We have fruit trees and we get plenty of vermin taking any windfalls if we forget to pick them up and throw them in our green can. We have had raccoons successfully tipping our cans, gnawing through the lids and we have teeth and scratch marks on all our cans. We have had to get a replacement trash can from the utilities because of animal damage before we started wrapping all bones and vegetable matter such as banana peels, corn husks, potato peels, etc.

I have no problem with separating food items and wrapping them as we already do so but it will cause us to put out three cans most week instead of the two.

If this is progress, then so be it. But, the tax we are paying to do this is not justifiable.

We rarely use what we are already paying for. Making us put out an extra can and charging us more is not customer friendly. A service whereby we can reduce our costs makes much more sense.

Scan the Can.

A flat charge for all households is not fair for those of us who already reduce, reuse and recycle.


CrescentParkAnon.
Crescent Park
on Mar 7, 2015 at 6:37 am
CrescentParkAnon., Crescent Park
on Mar 7, 2015 at 6:37 am

Mr Recycle, no one was talking about oranges, they were talking about food scraps in general, table scraps.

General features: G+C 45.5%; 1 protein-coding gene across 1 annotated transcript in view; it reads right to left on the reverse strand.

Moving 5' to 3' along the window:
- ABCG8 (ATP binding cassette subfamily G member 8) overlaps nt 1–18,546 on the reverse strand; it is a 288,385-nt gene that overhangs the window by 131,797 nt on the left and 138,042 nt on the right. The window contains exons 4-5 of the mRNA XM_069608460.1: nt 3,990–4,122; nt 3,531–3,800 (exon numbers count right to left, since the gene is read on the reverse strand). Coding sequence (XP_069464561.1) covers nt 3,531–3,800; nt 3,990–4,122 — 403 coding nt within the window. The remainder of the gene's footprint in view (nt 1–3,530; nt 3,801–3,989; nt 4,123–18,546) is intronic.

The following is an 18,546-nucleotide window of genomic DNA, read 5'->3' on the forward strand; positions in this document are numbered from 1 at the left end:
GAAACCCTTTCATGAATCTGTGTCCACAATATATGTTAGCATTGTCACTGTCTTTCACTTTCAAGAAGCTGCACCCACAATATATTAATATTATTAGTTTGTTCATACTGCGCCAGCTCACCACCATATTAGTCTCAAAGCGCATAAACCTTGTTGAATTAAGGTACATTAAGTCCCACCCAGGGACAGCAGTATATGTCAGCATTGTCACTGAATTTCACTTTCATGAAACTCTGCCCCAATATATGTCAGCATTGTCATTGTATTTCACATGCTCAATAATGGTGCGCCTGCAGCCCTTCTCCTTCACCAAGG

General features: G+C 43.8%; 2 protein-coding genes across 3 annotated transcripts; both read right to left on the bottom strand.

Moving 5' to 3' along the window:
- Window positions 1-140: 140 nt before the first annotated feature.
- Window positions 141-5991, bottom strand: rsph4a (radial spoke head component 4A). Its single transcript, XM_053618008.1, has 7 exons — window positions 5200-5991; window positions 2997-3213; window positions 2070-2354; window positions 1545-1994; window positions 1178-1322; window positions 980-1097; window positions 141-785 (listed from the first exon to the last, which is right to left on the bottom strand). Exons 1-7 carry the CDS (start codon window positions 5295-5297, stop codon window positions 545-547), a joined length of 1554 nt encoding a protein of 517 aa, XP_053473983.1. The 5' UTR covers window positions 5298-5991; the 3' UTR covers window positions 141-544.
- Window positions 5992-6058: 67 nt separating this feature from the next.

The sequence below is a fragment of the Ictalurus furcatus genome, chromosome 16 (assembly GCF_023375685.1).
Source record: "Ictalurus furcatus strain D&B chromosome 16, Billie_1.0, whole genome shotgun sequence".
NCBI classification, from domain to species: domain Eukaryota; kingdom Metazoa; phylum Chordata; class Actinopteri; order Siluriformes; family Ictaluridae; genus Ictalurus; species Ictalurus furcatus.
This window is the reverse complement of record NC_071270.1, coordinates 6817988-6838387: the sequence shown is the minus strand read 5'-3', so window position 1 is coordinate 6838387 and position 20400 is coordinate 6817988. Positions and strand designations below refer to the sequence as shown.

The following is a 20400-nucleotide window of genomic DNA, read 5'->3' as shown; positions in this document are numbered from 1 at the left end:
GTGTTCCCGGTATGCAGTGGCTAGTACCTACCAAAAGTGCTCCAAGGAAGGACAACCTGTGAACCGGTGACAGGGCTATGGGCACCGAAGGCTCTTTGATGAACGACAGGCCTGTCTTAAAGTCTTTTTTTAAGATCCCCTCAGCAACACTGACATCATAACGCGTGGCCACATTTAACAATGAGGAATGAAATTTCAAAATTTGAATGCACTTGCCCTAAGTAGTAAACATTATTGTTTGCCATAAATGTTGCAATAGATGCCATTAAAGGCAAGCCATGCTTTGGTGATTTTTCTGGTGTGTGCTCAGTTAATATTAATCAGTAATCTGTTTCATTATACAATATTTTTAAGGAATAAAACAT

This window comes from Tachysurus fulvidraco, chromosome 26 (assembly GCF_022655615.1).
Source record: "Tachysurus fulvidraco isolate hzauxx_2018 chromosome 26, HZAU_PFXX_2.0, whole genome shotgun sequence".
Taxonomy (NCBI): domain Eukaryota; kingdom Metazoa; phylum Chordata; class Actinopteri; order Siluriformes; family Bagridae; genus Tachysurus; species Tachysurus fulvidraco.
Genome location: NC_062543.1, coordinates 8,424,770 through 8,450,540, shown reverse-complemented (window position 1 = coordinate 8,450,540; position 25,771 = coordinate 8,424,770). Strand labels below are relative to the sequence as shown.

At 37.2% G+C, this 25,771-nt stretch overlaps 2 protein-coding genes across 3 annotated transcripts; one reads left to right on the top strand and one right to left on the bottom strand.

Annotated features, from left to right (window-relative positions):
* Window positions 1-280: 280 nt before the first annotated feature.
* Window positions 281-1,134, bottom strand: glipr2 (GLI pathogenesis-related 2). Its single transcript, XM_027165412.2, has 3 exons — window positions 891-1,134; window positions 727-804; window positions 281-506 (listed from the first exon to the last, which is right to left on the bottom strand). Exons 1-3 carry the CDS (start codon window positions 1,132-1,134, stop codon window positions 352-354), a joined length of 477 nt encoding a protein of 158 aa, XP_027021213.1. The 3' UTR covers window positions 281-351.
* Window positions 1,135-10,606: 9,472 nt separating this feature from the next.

CrescentParkAnon.
Crescent Park
on Mar 7, 2015 at 6:42 am
CrescentParkAnon., Crescent Park
on Mar 7, 2015 at 6:42 am

>> Compost, don't dispose
>> It would be better to have vegetable food scraps go in the garden/compost cans.

Maybe, but the problem is getting people to do the right thing the right way. Already
for many people they either do not care what the city asks them to do or are too
stupid to follow simple directions. You cannot rely on people being civic minded,
they just do what they want because they do not care and think they know better.

Something really negative is happening to the average of Americans when they
cannot even follow simple rules of recycling.


Garbage
East Palo Alto
on Mar 7, 2015 at 10:05 pm
Garbage, East Palo Alto
on Mar 7, 2015 at 10:05 pm

@ CrescentParkAnon.

Your right! We don't care! Remember the colored milk crates? Yellow, green,and blue,to separate news print,glass, and tin? What happened to that program anyway? It was hijacked by Green-Waste and the politicians that generate huge profits from these programs, all in the guise of saving the earth. This is so Green-waste can control the waste stream so they can sell it for huge profits, offshore. They got us coming and going. Furthermore, we are just exporting our pollution . Just another corporate scam. Wake Up!